See this stuffed prairie dog? Apparently, it has a name: “Matthew”. I just received photos of this mascot all along the route of the Humboldt-Fort Carleton Trail Walk in 2019. Each of them with cute little captions. In 2015,  Hugh Henry and I began this tradition by trekking the 350-km Traders’ Road, or North-West Mounted Police Patrol Trail (NWMPT) in Treaty 4 Territory, SW Sask. It was likely the first time the trail had been walked in over a century.

Matthew in the bull's eye

“Matthew in the Bull’s Eye”

In 2017 we walked the Swift Current to Battleford Trail, another 350 km; near Battleford there were lots of issues with access and trespassing (see above). In 2018 we walked the Frenchman’s Trail, from Mortlach to Gravelbourg. I was surprised that there was a Welsh couple serving Fish’n’Chips in Mortlach (see photo below).

Matthew passed out

Matthew Passed Out

This year, Hugh and the Saskatchewan History and Folklore Society (SHFS) planned a journey from Humboldt to Fort Carleton. I’m still in England; this was the first year I just couldn’t make it. No country bars and pool-tables for me this August. But apparently I was there in spirit.

Matthew rack-em

Rack-em Up Matthew

If you’d like to read more about the walk they took – without me – you can read a great day-by-day description (I did) on Ken Wilson’s blog at https://readingandwalking.wordpress.com/.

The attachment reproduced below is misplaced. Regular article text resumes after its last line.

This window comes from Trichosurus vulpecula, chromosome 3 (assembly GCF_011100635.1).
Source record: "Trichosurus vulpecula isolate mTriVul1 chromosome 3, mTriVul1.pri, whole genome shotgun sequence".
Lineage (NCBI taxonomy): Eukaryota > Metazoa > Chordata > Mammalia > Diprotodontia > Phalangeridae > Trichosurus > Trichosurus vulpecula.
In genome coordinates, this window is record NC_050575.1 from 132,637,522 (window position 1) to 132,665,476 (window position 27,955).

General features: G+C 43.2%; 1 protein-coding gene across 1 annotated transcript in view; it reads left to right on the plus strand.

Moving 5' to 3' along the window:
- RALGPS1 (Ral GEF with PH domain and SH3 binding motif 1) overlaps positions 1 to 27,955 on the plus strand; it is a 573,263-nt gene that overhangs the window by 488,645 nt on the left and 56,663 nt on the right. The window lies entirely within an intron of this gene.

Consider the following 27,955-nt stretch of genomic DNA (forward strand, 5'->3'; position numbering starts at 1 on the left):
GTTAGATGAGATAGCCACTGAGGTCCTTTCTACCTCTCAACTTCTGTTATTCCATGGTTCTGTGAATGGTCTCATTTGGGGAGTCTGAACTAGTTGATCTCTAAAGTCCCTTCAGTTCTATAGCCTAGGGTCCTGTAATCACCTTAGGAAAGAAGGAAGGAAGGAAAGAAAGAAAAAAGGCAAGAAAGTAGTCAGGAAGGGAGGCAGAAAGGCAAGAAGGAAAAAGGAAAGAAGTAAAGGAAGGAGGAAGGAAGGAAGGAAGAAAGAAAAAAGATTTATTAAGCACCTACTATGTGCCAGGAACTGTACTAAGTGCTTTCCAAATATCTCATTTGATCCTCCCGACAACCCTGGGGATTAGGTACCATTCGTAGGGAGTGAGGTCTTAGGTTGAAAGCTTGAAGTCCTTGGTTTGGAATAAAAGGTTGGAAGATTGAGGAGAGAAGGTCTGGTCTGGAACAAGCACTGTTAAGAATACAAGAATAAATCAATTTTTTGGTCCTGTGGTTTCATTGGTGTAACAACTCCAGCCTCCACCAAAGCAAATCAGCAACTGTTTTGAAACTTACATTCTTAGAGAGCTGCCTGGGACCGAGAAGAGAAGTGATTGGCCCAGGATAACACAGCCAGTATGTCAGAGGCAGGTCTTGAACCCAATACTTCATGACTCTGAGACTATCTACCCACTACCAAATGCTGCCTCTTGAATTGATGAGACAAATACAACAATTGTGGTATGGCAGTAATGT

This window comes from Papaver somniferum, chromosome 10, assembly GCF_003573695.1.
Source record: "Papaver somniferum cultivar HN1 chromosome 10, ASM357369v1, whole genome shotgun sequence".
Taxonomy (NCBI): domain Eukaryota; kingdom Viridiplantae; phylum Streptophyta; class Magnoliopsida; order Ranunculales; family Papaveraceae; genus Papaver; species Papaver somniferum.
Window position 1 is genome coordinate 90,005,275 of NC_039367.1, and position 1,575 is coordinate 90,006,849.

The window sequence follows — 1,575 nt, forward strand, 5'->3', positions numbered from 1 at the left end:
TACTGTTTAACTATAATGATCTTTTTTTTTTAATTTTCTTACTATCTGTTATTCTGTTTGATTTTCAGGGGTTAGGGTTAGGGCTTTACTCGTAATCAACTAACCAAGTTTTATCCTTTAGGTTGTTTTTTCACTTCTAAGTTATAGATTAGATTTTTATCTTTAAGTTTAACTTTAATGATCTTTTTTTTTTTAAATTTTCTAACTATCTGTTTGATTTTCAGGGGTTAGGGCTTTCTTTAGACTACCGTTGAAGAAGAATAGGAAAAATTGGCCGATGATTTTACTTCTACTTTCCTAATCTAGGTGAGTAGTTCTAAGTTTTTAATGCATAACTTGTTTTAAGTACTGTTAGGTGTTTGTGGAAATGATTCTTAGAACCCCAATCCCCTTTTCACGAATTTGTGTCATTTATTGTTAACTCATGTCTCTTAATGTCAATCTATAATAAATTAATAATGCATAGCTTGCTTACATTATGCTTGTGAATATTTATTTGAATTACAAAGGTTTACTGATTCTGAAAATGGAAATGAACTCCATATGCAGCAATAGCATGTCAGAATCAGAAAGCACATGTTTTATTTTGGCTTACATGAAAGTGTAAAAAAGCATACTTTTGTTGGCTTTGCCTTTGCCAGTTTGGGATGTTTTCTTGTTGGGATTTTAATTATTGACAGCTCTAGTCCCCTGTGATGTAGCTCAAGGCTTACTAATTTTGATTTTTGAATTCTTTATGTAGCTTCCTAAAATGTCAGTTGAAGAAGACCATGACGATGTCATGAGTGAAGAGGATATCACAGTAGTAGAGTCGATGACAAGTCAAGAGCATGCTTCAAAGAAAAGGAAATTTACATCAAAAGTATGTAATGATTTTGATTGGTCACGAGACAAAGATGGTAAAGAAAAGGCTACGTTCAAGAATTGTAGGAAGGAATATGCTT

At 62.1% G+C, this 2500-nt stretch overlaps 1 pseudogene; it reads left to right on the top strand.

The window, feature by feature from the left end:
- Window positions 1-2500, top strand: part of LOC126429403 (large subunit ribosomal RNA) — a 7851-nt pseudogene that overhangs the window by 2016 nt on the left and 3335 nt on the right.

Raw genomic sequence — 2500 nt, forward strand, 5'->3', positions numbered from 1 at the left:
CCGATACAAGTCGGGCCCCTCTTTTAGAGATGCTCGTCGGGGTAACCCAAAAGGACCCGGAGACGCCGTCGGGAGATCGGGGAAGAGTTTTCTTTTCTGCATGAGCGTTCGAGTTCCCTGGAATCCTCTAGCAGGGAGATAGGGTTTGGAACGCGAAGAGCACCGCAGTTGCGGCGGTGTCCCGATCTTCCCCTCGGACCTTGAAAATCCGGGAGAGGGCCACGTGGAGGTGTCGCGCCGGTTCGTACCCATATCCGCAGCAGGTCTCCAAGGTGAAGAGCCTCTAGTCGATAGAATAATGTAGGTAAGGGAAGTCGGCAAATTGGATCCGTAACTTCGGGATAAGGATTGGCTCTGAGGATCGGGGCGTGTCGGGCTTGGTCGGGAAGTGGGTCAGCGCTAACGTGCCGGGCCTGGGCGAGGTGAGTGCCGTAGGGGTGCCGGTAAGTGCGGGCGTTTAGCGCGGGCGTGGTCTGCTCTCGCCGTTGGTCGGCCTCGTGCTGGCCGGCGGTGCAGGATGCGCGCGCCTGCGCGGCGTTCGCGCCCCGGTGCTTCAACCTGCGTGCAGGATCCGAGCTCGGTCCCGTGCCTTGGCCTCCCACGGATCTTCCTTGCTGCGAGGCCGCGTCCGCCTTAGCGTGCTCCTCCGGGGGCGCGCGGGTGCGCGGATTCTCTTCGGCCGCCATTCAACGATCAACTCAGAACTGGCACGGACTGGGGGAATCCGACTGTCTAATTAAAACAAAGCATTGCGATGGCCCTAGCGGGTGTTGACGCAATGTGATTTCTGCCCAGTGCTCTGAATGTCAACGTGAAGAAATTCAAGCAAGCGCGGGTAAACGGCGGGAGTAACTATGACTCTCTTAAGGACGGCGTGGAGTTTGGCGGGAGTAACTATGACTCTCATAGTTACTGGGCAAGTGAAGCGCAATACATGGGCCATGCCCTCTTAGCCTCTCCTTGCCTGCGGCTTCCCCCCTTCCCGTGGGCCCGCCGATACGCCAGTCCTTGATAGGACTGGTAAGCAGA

Matthew medical distress

Matthew: medical distress

The photo I found the funniest is just above. I had quite a bit of foot trouble on the way to Battleford in 2017, culminating in a full-on leg infection. I was using duct-tape for my blisters, in the vain hope it can fix EVERY problem! Live and learn! Mostly, I’m thankful for good friends and for being remembered on a pilgrimage I couldn’t walk. They knew I was thinking about them. And how wonderful, to be thought of in return.

The Top 10 Reasons to Walk the Whithorn Way Next Time You’re Thinking Camino

full Scottish breakfast

#1.  Scottish breakfasts

Haste Ye Back

#2   if you speak English, they speak the same language. Sort of.

Dunure Castle

The Black Vault in Dunure Castle

#3   place names – like the Waters of Luce – that sound like they come from The Princess Bride

Tatty Neeps and Haggis

‘tatties and ‘neeps (and haggis)

#4   ‘tatties and ‘neeps

Miles of Coastline Ken

photo: Ken Wilson

#5   miles and miles of coastal paths

No need to fight for space

#6   no need to fight for space on the trail or in albergues

Scones Jam Ken

scones and jam (for haggis, see above!)

#7   haggis is less disgusting than pulpo

St Ninian

stained glass of St Ninian at Glasgow Cathedral

#8   a saint who may have known the real King Arthur and St Patrick

Drumtroddan Standing Stones

Drumtroddan Standing Stones

#9   currags, castles, cairns, and caves (and neolithic standing stones)

Cask Ales

#10   real Scottish ales

Kissing Gate

And lots more: kissing-gates on the edges of cliffs, Norse-Scots stone crosses, Stone crossa destination where on a clear day you can see Ireland, England, and the Isle of Man, Arts & Crafts art and architecture, Mackintosh at the Willow menuscones with jam, the moors, you’re more likely to be soaked in cold rain than baked by unending heat, Burns cottage slogan

Christine walking through forest RainRobbie Burns, and…I didn’t even mention A.D. Rattray’s Whiskey Experience in Kirkoswald!